For the past couple of weeks we’ve been fortunate to have access to two iPads. Per the rules, they’ve been tightly locked away in a secure, windowless room that we affectionately have come to know as the dungeon.
One day — this was before Apple had posted more detailed tech specs on their web site — one of the iPads fell on the floor. Gasp! A quick examination showed no cracks in the screen. Relief! But something was definitely amiss. The screen no longer rotated to match the orientation of the device. Our first thought was that the accelerometer had broken, and we irrationally started thinking about how to explain this incident to Apple. “You know those two super top-secret devices that you were gracious enough to loan to us… Well something happened to one of them…” [duck, cover, insert earplugs]
Shortly thereafter one of us noticed this small button on the right side of the iPad. “I wonder what this does?” Of course it turned out to be the screen rotation lock button, and once flipped back, the “broken accelerometer” started working again.
So after surviving this near-death experience, we decided to go for broke. What else could we do with these devices? Video out is an interesting feature if you’re using the iPad to make a presentation. But we’re not PowerPoint guys, we’re developers. And as a developer you know you can’t have enough screen real estate when you’re working. The latest iMacs have this cool DisplayPort input feature whereby you can use the iMac screen as a monitor. Hook two 27″ iMacs together this way, place them side by side and you have a pretty decent development environment. (Granted, downgrading a full iMac computer to be used as a monitor might be seen as a waste of money. But it’s all about esthetics. Having two identical looking monitors side by side on your desk is just more zen.)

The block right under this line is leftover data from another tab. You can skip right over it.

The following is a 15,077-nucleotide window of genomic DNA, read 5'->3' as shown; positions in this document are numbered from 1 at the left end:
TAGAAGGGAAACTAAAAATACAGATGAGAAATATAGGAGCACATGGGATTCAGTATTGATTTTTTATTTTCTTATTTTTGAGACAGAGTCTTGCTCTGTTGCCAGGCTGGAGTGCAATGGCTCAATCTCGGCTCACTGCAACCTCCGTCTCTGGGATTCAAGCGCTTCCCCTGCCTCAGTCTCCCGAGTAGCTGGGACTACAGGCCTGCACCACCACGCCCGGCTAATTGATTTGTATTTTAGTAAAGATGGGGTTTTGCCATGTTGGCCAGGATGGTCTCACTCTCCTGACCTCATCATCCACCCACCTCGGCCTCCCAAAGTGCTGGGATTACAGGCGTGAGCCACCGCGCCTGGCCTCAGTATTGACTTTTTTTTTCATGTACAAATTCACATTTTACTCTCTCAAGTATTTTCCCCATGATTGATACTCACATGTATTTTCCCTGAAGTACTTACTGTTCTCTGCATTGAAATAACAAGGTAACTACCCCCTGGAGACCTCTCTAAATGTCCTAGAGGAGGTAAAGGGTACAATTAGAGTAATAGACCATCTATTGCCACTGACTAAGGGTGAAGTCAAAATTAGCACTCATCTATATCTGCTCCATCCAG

Would the iPad have a similar feature? Apple is known for building in secret features and capabilities into their products. And since we didn’t have any tech specs or even a manual to explain trivial things like the screen rotation lock button, there was only one way to find out. After hooking the two devices together, it took some trial and error to get the right startup sequence (turn on the master first, then the slave display). But it worked!
You’ve probably seen Microsoft’s concept pictures and videos of their Courier tablet, which has a two-screen clamshell design. Of course Apple had to one-up them with a dual display setup for the iPad.
If you had a difficult time transitioning your apps from the good old 320 x 480 “fixed” display size to the larger iPad screen, then just try to wrap your head around a dual 768 x 1024 display. No more 4:1 pixel ratio. And if that’s not enough, imagine one of the displays in portrait mode and the other in landscape mode. How does your app cope with that? As you probably know by now, the iPhone OS does not give you much support in handling different interface orientations or different screen sizes. Each app has to deal with that in its own way. But there seems to be a new framework that may offer some help today. In the Private Frameworks directory, checkout the new ITSaprIlfoOLsdAy.framework.
Update: Sometimes reality is stranger than fiction. It has just come to my attention that there is an app for the iPad that extends your OS X desktop onto the iPad, effectively making it a second screen. The app is called iDisplay. But before you rush to install it you might want to checkout this review.